So based on the first half of two of the handwriting analysis books I used (which really tells you what an expert I have become, doesn't it? So please don't get mad at my horrible analysis of your sample), here is some helpful information:

Line spacing is the amount of space left between one line and the next.  It indicates mental clarity.  It shows how you plan, your perspective, whether you can be objective, closed minded, or irrational.
Sample 1 is a good example of crowded line spacing,  Do you see how the "g" in the word "everything" crowds over the word on the next line?  According to graphology, it means that the person who wrote this lives in the moment, and is driven by impulse.  They don't think about how their big "g" loop is going to leave them no space for the word underneath later.

Sample 3 A reserved serious person who wants to move forward
On the other hand, sample 2 leaves wide spacing between each line.  In fact, they make sure to skip a line in order to avoid hitting the next one.  This could mean a few things.  They are very logical, organized and have great mental clarity or it might mean they are too concerned about maintaining their own space and enjoy observing rather than participating.  Since I work with whoever sent this in, I am leaning toward the logical and organized analysis.  They are definitely not antisocial at all, no way.

Word spacing is the distance between words and indicates how much personal space the writer demands from others and the level of restrain in social situations.  In sample 6, the person demonstrates irregular word spacing.  This indicates that their behavior changes unpredictably in relation to others and that they cannot sit still - especially since they also have low loops, such as in the word "go."  Since they demonstrate crowded line spacing in addition, they are probably someone who talks quickly, does not think ahead, and lives in the moment.
In sample #3, the person uses wider word spacing and they are probably someone who is reserved and keeps their distance from others.

Letter Spacing is the distance between letters and gives clues to the degree of freedom allows, or whether they are able to adapt and change their mind when needed.

Sample 4  Trusting, smart, social, debater who doesn't like to plan?
Sample 5 and 6 show narrow letter spacing.  It means that they could be likely to give in to emotional and peer pressure.  They might also be someone who rushes to judgement.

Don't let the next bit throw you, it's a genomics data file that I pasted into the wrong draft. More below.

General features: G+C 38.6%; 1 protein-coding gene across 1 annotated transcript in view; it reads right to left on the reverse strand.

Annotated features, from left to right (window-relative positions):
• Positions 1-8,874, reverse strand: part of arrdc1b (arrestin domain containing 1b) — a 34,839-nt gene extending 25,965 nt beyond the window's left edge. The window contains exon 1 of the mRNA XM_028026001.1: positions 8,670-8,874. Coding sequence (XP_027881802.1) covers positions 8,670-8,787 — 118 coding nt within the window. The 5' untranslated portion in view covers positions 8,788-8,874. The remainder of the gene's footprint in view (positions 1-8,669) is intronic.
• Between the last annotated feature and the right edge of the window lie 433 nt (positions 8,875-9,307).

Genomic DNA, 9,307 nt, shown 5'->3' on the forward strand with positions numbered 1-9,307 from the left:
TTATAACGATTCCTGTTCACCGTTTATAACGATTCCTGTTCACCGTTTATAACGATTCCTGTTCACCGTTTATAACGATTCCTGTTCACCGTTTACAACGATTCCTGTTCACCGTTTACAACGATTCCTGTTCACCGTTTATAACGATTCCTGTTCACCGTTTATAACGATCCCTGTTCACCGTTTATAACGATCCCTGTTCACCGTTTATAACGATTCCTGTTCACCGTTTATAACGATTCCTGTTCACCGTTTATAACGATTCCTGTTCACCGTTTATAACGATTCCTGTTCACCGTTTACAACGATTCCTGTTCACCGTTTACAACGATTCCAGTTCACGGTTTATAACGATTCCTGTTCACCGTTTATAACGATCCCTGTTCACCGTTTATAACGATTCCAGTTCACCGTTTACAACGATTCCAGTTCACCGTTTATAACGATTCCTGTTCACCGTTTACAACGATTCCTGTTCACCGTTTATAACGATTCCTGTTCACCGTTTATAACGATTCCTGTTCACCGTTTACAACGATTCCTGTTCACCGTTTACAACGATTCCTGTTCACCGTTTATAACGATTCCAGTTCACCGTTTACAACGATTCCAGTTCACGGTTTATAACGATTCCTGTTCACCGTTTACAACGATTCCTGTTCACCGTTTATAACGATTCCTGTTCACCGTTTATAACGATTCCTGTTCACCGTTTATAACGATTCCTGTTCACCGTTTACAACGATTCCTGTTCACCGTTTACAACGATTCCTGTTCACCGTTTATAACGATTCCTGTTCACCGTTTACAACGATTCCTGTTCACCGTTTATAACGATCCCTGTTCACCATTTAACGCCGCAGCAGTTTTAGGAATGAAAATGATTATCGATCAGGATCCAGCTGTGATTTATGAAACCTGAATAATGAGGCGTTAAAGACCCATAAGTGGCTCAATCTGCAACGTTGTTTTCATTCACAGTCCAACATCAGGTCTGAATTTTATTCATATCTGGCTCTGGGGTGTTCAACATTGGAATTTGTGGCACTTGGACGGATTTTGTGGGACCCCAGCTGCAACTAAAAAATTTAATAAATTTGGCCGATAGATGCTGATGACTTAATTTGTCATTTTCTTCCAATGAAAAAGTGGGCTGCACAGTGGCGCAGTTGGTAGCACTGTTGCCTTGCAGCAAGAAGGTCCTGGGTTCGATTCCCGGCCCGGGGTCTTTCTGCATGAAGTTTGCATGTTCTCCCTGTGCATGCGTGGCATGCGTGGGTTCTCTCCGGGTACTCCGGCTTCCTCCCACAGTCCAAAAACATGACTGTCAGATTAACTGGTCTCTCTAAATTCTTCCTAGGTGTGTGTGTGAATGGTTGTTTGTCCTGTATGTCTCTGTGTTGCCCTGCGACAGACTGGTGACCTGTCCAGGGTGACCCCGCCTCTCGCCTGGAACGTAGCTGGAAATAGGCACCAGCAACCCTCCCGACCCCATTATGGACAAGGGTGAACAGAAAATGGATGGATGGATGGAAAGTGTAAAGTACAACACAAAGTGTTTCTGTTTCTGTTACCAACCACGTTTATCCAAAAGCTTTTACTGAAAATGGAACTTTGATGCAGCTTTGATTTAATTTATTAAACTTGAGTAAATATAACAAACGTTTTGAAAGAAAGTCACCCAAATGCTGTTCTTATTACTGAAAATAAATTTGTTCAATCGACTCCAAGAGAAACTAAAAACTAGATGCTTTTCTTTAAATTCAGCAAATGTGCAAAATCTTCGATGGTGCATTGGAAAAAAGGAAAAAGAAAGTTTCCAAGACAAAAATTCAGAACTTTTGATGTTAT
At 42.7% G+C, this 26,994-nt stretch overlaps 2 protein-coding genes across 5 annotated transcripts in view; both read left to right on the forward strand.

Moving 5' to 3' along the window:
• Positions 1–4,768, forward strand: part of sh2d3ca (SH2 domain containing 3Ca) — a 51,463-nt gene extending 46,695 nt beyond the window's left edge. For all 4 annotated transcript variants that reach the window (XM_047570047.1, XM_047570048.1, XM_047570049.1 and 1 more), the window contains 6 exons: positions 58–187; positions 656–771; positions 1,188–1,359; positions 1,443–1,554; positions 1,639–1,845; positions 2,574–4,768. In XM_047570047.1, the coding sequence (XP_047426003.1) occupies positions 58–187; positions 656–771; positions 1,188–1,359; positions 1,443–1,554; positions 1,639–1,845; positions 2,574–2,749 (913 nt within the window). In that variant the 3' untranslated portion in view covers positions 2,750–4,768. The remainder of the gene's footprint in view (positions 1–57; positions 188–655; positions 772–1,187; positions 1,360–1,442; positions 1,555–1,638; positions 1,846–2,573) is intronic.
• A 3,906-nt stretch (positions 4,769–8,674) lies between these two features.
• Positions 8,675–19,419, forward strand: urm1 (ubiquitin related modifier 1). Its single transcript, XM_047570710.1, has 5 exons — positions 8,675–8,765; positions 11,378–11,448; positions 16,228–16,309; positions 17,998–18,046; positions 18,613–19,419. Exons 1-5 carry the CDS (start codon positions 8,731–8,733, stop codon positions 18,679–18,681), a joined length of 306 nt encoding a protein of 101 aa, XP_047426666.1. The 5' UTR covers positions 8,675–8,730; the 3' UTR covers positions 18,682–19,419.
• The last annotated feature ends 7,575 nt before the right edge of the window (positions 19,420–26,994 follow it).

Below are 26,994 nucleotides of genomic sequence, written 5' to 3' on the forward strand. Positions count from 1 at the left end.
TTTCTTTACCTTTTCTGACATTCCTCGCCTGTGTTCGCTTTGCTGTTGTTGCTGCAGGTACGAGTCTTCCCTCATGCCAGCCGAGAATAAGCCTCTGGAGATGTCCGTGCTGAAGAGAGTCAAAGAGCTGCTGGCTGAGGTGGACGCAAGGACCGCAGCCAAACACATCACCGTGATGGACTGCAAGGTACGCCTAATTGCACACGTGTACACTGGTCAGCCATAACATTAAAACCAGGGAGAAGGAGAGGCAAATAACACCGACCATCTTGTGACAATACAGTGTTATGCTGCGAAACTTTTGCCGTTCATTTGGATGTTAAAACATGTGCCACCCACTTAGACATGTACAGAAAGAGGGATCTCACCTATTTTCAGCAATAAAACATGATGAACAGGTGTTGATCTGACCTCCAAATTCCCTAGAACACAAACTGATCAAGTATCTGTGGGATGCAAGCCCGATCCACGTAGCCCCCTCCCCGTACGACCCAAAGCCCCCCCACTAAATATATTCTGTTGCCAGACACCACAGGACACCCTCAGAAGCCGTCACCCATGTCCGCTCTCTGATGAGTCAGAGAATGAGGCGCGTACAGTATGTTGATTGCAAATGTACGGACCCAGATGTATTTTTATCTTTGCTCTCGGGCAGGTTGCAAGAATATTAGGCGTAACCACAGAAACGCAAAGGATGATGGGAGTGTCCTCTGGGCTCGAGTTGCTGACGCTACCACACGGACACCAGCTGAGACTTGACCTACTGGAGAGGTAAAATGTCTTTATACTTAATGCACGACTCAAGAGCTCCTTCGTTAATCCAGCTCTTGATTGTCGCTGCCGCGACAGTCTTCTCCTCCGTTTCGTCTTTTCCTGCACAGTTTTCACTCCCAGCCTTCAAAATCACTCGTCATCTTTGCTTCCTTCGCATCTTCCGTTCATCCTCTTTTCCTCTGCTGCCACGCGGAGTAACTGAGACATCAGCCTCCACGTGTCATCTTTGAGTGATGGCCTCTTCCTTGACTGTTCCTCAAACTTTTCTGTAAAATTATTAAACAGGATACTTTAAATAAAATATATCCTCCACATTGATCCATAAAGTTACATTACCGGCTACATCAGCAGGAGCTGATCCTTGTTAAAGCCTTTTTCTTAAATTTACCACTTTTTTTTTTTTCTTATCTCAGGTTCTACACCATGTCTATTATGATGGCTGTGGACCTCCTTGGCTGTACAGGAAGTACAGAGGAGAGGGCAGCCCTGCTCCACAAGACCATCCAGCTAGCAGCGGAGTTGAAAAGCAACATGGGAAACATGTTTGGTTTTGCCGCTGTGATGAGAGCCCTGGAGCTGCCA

Margins show a writers feelings about the past and future.  The left margin signifies the past, the right signifies the future. Margins reveal how you perceive and balance your time.

Samples #1 and #6 feature an irregular right margin.  They might not be very good at planning for the future.

Sample 4 has a rigid left margin, which indicates discipline.  

Sample 5 features an expanding left margin (a slow starter) and an expanding right margin (and so does 3), showing someone who will move to the future, but needs encouragement.

Sample 4 has a wide right margin, which might mean that they are interested in doing things, but not necessarily planning things.

Sample 5 is a slow starter, but gets really enthusiastic eventually!
The Baseline is the invisible or printed line on which the handwriting rests.  You can see the baseline by using a ruler or straight edge.  The baseline is an indicator of goals.  The steadier the baseline, the more focused someone will be at achieving the goals.  It could also be a symbol of optimism or struggle.  For example, in sample 3, the baseline moves up, which could mean the person is optimistic, or it could mean they are struggling against something.

Sample 2 has a downward baseline which indicates worry.  I'm still not sure why it wouldn't indicate that someone was having an easy go of something - since if it goes up it could mean difficulty.

The Result
Clearly I am not very good at this, even after a week of trying.  I think this is a skill that would take YEARS of research to really master.  I didn't even get into zones (where your letters fall), size, or any other indicators.  Still, even though I am horrible at handwriting analysis, it sure is fun! Coworkers who donated your samples, I hope you aren't mad at me!!!! I am sure I did this all wrong.  Oh, and sample 6 was me, in case you were wondering...but let's not tell my husband that, okay?
6. Someone with a short attention span who is impulsive, irrational, and conflicted.  Yeah, right.

Thursday, April 11, 2013

Book Bucket List | The Book Thief

I first heard about this book from a friend who just finished reading it with her book club.  She raved about the plot, the writing style, and the characters and how she was so, so glad she had picked it up after she had initially decided against reading it. (It is set in during the Holocaust.)   What really caught my attention though, is when she told me that the book is narrated by Death.  So I was excited to see that our system carries The Book Thief by Australian author Markus Zusak.

The Book Thief is about nine year old Liesel Meminger who is forced to stay with foster parents during the Holocaust due to her parent's communist sympathies.  Liesel's foster parents start hiding a young Jewish boxer from the Nazis, which becomes harder and harder to do in the worsening political climate.  However, Liesel develops the habit of stealing books, a habit that starts effecting the lives of everyone around her.